Combating militancy: FATA lawmakers divided on efficacy of 3Ds policy

MNAs say that the security situation has not improved.


February 17, 2013
The central aim of its Fata policy was “political engagement, massive socio-economic development and use of force, if required, to restore the writ of the state”. DESIGN: EMA ANIS

ISLAMABAD:


Lawmakers from the Federally Administered Tribal Areas (Fata) have mixed feelings about the efficacy of the Pakistan Peoples Party-led government’s “development, dialogue and deterrence” strategy on curbing militancy.


The strategy, known popularly as the 3Ds, was devised soon after the PPP came to power. The central aim of its Fata policy was “political engagement, massive socio-economic development and use of force, if required, to restore the writ of the state”.

Some parliamentarians believe, however, that none of the points have materialised during the last five years. “We have not seen any progress, as far as the 3Ds strategy of the PPP government is concerned during the five years of its government,” MNA Muhammad Kamran Khan from Fata told The Express Tribune.

He pointed out that though former prime minister Yousaf Raza Gilani had promised to establish a university and medical college in Fata along with enhancing its development funds up to Rs21 billion, none of the commitments were ever fulfilled. Khan stated that most of the areas in his constituency in North Waziristan are still deprived of clean drinking water and electricity.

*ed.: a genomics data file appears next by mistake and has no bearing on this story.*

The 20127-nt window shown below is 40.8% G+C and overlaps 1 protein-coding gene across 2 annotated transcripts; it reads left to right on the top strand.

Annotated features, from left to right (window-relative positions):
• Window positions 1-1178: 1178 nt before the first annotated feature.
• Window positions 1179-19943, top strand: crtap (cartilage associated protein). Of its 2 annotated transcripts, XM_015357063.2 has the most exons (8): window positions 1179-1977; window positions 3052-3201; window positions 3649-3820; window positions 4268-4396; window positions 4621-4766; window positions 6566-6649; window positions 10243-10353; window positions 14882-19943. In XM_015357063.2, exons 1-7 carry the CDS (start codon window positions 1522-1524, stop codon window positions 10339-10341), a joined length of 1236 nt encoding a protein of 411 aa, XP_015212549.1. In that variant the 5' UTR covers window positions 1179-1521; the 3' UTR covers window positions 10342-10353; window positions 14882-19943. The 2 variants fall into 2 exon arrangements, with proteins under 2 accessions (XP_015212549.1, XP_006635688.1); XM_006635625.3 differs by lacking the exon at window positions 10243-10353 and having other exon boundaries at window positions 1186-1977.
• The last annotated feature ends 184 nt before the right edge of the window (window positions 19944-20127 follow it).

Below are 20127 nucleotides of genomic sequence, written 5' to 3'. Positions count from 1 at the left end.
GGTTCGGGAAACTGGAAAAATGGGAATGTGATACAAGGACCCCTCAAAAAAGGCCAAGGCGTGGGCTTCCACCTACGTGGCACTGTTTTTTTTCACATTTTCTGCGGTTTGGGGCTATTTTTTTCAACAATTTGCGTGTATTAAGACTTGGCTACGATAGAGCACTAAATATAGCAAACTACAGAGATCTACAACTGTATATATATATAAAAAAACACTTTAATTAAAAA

“Our biggest challenge in Fata is maintaining the writ of the government and it is only possible through dialogue with the Taliban,” he explained. Besides, he also noted that political reforms spelled out for the tribal areas existed only on paper. In stark contrast, MNA Sajid Hussain Turi said he was happy with the development work carried out in his constituency by the federal government. He also praised its role for maintaining law and order in Parachinar.

Published in The Express Tribune, February 17th, 2013.

COMMENTS

Replying to X

Comments are moderated and generally will be posted if they are on-topic and not abusive.

For more information, please see our Comments FAQ

E-Publications

Most Read